Politics & Government

Nunes' World War II comparison roils California water fight

WASHINGTON — Rep. Devin Nunes, R-Visalia, is now likening his putative allies at the Westlands Water District to weak-kneed British leaders who let Nazi Germany roll over Europe.

Publicly, Westlands isn't complaining.

"Westlands and other farm groups, when they appease they lose," Nunes declared in an interview Tuesday. "Appeasing people who want to drive you out of business is pretty bad."

With Nunes explicitly comparing Westlands to former British Prime Minister Neville Chamberlain, congressional Democratic leaders are analogously tantamount to Adolph Hitler — although Nunes doesn't say it in so many words.

"They're maybe not going to send people to concentration camps," Nunes said Tuesday of Democrats. "But are they destroying lives? Yes. ... We have massive unemployment that's been made worse by these lunatics."

Nunes insists he's "having a little fun" with his historical parallels, designed to focus attention on the San Joaquin Valley's water shortages.

Others take the comparisons more seriously. Peter Gleick, founder of the Berkeley-based Pacific Institute and 2003 winner of a MacArthur "genius" fellowship, declared on the widely read Huffington Post that Nunes "has apparently lost his mind, or at least any sense of civility."

But for public consumption, Westlands officials say there are no hard feelings.

"Westlands Water District has a very good working relationship with Congressman Nunes, and I know that he is frustrated with the situation, as we are," Westlands general manager Tom Birmingham said Tuesday in an interview. "I did not interpret Congressman Nunes' words as trying to pick a fight with Westlands."

Birmingham added that "we will continue to work with all members of Congress," including the San Joaquin Valley Democrats who Nunes sharply criticizes.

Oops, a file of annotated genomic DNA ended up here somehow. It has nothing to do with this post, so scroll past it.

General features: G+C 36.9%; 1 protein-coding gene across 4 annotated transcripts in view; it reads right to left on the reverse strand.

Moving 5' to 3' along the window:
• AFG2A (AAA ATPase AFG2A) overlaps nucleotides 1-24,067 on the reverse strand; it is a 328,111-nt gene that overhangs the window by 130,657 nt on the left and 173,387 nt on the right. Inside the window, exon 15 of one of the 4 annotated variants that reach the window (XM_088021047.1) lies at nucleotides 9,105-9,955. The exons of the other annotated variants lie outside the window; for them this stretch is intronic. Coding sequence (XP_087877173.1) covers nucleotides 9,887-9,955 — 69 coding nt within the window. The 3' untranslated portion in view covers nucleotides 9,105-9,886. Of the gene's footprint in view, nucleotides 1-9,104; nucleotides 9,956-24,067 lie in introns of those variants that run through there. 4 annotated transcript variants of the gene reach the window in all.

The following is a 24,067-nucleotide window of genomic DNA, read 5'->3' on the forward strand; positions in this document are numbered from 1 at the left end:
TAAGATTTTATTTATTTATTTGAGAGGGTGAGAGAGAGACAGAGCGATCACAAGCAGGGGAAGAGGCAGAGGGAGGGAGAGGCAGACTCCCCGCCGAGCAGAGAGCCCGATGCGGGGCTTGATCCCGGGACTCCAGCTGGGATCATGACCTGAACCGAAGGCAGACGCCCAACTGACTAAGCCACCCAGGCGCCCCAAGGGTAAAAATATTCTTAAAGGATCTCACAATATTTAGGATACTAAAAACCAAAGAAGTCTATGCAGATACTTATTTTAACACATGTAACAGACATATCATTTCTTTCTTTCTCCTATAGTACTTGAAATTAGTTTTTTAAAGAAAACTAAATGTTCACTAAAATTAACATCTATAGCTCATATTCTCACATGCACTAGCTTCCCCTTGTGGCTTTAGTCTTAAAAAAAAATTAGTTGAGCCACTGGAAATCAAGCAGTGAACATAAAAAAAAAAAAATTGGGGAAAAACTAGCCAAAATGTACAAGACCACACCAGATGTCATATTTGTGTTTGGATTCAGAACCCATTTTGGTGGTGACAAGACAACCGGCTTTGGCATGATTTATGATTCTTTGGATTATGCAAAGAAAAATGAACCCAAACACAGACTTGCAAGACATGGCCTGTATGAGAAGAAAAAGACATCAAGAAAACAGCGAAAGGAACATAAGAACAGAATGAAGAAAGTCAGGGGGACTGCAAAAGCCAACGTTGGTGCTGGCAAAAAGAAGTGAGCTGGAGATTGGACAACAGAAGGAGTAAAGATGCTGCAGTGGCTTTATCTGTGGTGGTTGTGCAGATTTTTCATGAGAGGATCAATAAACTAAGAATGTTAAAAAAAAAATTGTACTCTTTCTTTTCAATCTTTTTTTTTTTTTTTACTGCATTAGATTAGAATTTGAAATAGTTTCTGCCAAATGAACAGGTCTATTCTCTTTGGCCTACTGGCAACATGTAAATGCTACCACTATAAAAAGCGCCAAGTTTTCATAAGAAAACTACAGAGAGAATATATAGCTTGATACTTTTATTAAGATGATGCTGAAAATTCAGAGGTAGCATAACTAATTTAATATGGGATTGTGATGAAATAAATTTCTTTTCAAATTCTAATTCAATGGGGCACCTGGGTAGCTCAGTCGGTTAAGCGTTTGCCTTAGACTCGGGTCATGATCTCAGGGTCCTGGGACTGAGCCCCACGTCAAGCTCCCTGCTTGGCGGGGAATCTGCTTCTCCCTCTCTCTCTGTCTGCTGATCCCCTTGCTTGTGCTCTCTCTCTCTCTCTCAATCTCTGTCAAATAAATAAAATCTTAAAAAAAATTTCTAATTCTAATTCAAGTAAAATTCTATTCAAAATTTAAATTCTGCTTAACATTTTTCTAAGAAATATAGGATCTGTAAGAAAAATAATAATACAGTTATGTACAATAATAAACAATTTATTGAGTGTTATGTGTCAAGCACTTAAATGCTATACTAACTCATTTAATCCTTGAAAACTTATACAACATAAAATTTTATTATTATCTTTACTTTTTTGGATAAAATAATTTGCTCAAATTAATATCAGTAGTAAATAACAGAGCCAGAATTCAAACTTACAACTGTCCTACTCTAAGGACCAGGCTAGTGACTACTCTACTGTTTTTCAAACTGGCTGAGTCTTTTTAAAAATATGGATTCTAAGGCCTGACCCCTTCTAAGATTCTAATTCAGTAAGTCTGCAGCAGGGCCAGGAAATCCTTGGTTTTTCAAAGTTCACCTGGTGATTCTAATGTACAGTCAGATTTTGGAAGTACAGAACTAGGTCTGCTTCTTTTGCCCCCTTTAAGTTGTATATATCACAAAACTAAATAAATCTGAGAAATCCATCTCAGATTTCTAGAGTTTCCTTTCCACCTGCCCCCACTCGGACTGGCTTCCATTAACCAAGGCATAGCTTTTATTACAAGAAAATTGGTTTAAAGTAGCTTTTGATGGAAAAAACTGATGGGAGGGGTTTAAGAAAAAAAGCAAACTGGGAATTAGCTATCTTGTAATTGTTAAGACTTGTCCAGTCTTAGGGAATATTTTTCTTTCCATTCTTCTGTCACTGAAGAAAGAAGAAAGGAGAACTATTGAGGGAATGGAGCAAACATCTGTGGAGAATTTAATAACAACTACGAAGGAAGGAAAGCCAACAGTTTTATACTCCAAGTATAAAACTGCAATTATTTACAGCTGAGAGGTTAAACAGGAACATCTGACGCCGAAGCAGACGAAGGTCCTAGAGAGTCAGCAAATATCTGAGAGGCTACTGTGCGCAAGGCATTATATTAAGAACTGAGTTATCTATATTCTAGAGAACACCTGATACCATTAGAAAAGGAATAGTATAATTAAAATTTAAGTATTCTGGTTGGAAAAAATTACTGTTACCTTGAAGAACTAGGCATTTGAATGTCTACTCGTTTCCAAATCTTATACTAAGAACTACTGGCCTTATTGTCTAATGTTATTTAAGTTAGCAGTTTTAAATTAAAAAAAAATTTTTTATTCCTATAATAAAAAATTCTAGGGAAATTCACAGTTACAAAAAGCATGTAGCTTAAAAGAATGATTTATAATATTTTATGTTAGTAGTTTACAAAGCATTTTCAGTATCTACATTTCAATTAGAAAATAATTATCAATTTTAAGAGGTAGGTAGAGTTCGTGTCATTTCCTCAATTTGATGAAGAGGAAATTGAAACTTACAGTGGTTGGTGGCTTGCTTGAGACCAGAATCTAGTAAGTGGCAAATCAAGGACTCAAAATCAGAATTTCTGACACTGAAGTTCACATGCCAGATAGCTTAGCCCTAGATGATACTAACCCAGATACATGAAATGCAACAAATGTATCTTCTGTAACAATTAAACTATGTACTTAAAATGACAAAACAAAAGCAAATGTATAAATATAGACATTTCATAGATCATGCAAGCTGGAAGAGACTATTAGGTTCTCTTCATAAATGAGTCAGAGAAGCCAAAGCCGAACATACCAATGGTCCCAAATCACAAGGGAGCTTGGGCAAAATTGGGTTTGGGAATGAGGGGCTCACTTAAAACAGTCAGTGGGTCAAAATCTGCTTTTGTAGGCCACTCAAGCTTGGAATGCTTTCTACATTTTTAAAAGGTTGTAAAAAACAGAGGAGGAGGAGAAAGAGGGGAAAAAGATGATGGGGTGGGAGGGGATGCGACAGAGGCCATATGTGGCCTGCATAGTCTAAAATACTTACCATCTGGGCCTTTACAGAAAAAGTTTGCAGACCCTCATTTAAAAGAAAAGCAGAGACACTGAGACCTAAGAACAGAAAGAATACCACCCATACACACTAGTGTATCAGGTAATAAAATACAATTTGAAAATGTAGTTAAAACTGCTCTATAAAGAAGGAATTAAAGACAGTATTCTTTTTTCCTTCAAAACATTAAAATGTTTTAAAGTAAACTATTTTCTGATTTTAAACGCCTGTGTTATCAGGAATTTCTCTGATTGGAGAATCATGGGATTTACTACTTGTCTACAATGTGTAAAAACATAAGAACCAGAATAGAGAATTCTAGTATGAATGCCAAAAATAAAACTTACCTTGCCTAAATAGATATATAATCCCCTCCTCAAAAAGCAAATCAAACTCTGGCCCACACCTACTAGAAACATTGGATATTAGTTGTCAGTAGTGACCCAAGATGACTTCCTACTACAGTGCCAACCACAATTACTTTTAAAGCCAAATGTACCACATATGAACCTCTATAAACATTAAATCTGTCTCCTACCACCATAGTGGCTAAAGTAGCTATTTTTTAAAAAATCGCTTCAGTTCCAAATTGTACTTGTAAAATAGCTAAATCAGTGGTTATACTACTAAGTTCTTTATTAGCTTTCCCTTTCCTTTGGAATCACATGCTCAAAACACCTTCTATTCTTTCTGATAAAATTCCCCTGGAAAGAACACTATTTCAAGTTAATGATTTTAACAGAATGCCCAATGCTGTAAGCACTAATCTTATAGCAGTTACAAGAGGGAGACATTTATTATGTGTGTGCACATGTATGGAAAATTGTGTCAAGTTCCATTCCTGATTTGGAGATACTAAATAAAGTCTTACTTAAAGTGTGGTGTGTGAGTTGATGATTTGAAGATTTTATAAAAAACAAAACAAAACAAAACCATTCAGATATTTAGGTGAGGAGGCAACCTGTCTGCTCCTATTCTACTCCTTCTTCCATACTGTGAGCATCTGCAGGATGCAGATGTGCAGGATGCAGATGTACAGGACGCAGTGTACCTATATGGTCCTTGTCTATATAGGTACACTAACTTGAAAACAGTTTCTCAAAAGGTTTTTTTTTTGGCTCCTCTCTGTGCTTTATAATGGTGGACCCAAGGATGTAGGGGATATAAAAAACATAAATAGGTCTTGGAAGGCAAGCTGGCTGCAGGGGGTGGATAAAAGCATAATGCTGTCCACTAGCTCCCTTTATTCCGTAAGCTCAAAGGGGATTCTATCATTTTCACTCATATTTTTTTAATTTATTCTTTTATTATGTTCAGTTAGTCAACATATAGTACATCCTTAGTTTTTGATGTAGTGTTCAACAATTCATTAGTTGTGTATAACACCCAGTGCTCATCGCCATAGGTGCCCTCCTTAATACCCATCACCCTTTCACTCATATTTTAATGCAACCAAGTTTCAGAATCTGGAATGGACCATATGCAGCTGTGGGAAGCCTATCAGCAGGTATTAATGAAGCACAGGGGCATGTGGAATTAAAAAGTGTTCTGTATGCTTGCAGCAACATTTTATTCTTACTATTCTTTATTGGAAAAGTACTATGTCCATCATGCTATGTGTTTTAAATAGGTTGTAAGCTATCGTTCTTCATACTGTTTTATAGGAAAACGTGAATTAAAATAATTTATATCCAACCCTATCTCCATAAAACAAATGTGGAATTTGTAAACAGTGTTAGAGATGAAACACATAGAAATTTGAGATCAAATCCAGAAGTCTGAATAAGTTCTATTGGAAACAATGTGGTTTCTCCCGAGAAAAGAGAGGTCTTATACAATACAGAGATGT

It was specifically Westlands' willingness to praise the work of some California Democratic lawmakers that prompted Nunes' charge of appeasement. He also leveled the appeasement charge at water districts, such as the Friant Water Users Authority, that supported a San Joaquin River restoration plan.

The seesaw between sharpening rhetoric and soothing tones occurs amid a broader fracturing of the California water community. In recent days, Rep. Jim Costa, D-Fresno, pledged "the fight of a lifetime" if his Democratic colleague, Rep. George Miller of Concord, attacked San Joaquin Valley water use.

It's not surprising that Costa and Miller might clash, as they represent very different constituencies. Nunes and Westlands, on the other hand, share a water basin and agricultural sympathies.

"The reality is that Congressman Nunes has done an incredible job of bringing attention to the (water) issue," Birmingham said.

Politically combative, Nunes customarily favors phrases like "radical environmentalist" when referring to Democrats. His relations with his San Joaquin Valley Democratic colleagues, Costa and Rep. Dennis Cardoza of Merced, have suffered as a result.

Nunes further dialed up the rhetoric in his 488-word blog posting on Friday. He called Valley Democrats "drought masters" and called Rep. Miller the "radical enviromentalists' Field Marshall."

The proper spelling is "field marshal." It refers to a high-ranking military officer and is often associated with the likes of Germany's World War II Afrika Korps commander Erwin Rommel.

Nunes further suggested that Westlands might "be holding their next meeting in Munich." This is where Chamberlain met with Hitler in September 1938, after which the British prime minister infamously declared "peace in our time."

Usually, the Westlands board meets in Fresno.